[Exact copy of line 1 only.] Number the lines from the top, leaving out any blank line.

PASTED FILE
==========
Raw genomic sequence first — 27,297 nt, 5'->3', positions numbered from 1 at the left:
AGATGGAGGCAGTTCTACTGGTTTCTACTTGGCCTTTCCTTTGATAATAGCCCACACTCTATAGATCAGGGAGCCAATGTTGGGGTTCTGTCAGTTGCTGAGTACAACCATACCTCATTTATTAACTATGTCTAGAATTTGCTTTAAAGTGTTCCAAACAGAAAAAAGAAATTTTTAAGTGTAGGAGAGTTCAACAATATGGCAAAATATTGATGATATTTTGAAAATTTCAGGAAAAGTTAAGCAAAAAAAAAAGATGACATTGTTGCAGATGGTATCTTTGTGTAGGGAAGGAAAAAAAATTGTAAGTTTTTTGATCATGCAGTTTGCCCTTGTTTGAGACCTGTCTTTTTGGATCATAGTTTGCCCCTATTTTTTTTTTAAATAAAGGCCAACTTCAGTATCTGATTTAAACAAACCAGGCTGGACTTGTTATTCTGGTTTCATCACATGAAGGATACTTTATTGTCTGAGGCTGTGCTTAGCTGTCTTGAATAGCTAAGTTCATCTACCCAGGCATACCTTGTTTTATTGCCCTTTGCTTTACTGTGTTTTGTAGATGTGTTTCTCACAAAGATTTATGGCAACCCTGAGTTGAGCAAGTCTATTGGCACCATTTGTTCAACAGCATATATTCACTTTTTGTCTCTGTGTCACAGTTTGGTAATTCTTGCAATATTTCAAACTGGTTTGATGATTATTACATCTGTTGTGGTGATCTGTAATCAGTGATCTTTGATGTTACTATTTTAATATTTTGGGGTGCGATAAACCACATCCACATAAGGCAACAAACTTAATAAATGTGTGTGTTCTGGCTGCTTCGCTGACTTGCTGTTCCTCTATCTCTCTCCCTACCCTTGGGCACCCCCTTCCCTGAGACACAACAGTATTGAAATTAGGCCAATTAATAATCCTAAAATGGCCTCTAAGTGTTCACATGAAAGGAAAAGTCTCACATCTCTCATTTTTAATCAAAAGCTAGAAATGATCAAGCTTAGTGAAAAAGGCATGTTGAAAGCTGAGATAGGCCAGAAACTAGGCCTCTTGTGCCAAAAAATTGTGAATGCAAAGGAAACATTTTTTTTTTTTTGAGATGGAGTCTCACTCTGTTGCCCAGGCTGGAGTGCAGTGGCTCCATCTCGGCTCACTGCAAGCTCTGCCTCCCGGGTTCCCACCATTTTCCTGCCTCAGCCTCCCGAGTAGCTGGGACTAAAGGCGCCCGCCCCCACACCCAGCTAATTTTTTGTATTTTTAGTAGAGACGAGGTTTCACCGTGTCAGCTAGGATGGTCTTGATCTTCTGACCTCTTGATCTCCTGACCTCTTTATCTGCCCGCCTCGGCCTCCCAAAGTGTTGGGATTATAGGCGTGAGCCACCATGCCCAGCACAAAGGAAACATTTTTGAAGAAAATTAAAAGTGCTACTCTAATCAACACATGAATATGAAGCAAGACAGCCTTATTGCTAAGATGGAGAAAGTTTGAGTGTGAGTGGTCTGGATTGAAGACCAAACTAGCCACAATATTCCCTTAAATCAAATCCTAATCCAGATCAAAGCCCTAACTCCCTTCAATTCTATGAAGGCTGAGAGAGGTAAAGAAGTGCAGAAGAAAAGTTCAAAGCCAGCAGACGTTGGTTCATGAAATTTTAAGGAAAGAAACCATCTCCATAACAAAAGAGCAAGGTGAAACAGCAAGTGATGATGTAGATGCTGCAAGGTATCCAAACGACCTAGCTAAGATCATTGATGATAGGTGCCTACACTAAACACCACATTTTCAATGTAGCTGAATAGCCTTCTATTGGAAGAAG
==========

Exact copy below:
Raw genomic sequence first — 27,297 nt, 5'->3', positions numbered from 1 at the left: